NEA Selects UIC Professor’s Book For National Reading Program
The National Endowment for the Arts recently announced its list of 2013 Literature Fellowships in Creative Writing.
The National Endowment for the Arts has selected a University of Illinois at Chicago writing professor's novel for a prestigious national reading program.
"Into the Beautiful North," by Luis Alberto Urrea, UIC College of Liberal Arts and Sciences Distinguished Professor of English, is one of three new titles selected for The Big Read program in 2013-2014.
Through The Big Read, selected communities develop reading programs to celebrate one of 34 selections from U.S. and world literature. Urrea's national best-seller joins an exclusive list of works by legendary writers such as F. Scott Fitzgerald, John Steinbeck and Mark Twain.
Community-wide activities related to the book may include author readings, discussions, art exhibits, films, or live performances of music, dance or theatre. All are aimed at encouraging reading and participation by diverse audiences.
"Into the Beautiful North" (Little, Brown and Company, 2009) imagines a small town in Mexico where most of the men have immigrated to the U.S. After seeing the film "The Magnificent Seven," a 19-year-old taco stand worker named Nayeli and a group of young women decide to follow the men north and persuade them to return to their village to protect it from banditos.
The novel earned a citation of excellence from the American Library Association Rainbow's Project.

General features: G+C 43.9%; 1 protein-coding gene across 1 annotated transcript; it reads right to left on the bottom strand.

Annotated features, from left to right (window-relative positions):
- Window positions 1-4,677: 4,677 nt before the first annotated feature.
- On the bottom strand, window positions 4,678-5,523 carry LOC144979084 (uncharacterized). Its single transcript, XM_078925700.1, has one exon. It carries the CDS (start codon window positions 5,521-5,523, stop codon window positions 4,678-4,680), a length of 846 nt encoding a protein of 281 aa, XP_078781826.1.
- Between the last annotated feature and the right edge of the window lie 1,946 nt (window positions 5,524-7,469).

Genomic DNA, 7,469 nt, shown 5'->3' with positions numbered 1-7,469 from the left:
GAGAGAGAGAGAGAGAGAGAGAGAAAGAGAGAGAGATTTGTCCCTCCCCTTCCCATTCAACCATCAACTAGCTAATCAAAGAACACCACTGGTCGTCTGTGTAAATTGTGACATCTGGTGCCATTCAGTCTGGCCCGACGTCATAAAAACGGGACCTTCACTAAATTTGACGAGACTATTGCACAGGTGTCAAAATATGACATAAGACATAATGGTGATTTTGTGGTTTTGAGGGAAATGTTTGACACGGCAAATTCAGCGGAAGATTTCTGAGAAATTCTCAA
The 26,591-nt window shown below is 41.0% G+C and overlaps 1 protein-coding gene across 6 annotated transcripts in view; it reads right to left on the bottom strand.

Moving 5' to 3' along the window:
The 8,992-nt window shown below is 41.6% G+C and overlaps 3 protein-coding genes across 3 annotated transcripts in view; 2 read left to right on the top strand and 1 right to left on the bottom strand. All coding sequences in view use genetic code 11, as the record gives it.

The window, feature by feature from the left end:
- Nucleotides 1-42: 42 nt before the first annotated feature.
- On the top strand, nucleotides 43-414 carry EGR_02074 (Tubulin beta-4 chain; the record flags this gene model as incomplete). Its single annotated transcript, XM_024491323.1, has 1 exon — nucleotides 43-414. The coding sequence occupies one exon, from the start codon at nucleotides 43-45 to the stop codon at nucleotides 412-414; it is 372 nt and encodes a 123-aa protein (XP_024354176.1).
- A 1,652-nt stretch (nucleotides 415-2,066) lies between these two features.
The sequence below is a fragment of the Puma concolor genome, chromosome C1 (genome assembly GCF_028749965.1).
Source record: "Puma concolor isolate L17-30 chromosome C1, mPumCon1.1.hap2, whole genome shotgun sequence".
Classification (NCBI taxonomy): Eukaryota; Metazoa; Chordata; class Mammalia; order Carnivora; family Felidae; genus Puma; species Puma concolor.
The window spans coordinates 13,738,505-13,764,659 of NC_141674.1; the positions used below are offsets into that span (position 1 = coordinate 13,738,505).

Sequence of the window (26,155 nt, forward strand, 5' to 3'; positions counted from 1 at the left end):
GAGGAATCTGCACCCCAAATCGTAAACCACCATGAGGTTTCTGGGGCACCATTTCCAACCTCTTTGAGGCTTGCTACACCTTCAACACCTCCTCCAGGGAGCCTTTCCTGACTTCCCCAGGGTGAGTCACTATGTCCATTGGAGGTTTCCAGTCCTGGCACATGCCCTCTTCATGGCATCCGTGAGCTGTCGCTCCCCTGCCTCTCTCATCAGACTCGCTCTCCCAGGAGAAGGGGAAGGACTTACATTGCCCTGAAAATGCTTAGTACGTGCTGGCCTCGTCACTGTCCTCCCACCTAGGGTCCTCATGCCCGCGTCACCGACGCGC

Urrea, a 2005 Pulitzer Prize finalist for nonfiction and member of the Latino Literature Hall of Fame, was born in Tijuana, Mexico to a Mexican father and an American mother. He has won numerous awards for his poetry, fiction and essays, some of which reflect his personal knowledge and experience of the U.S.-Mexico border culture.
"The Devil's Highway," Urrea's 2004 nonfiction account of a group of Mexican immigrants lost in the Arizona desert, won the Lannan Literary Award and was a finalist for the Pulitzer Prize and the Pacific Rim Kiriyama Prize.
His historical novel, "The Hummingbird's Daughter," tells the story of Teresa Urrea, the unofficial Saint of Cabora and Mexico's Joan of Arc.The book, which involved 20 years of research and writing, won the Kiriyama Prize in fiction and, along with "The Devil's Highway," was named a best book of the year by many publications.
"The Devil's Highway," "The Hummingbird's Daughter," and "Into the Beautiful North" have been chosen by dozens of cities and colleges for One Book community reading programs.
Urrea came to UIC in 1999 and teaches creative non-fiction, fiction, and poetry workshops for graduate and undergraduate students.
Urrea and fellow Big Read author Jhumpa Lahiri will join Ira Silverberg, NEA literature director, for a webinar book discussion Nov. 13 at 3:30 p.m. CST. For further details visit www.neabigread.org.
Organizations selected to participate in The Big Read receive funding, access to training resources and opportunities, and educational and promotional materials to support community involvement. More than 1,000 grants have been awarded to U.S. communities since the program's 2007 national launch.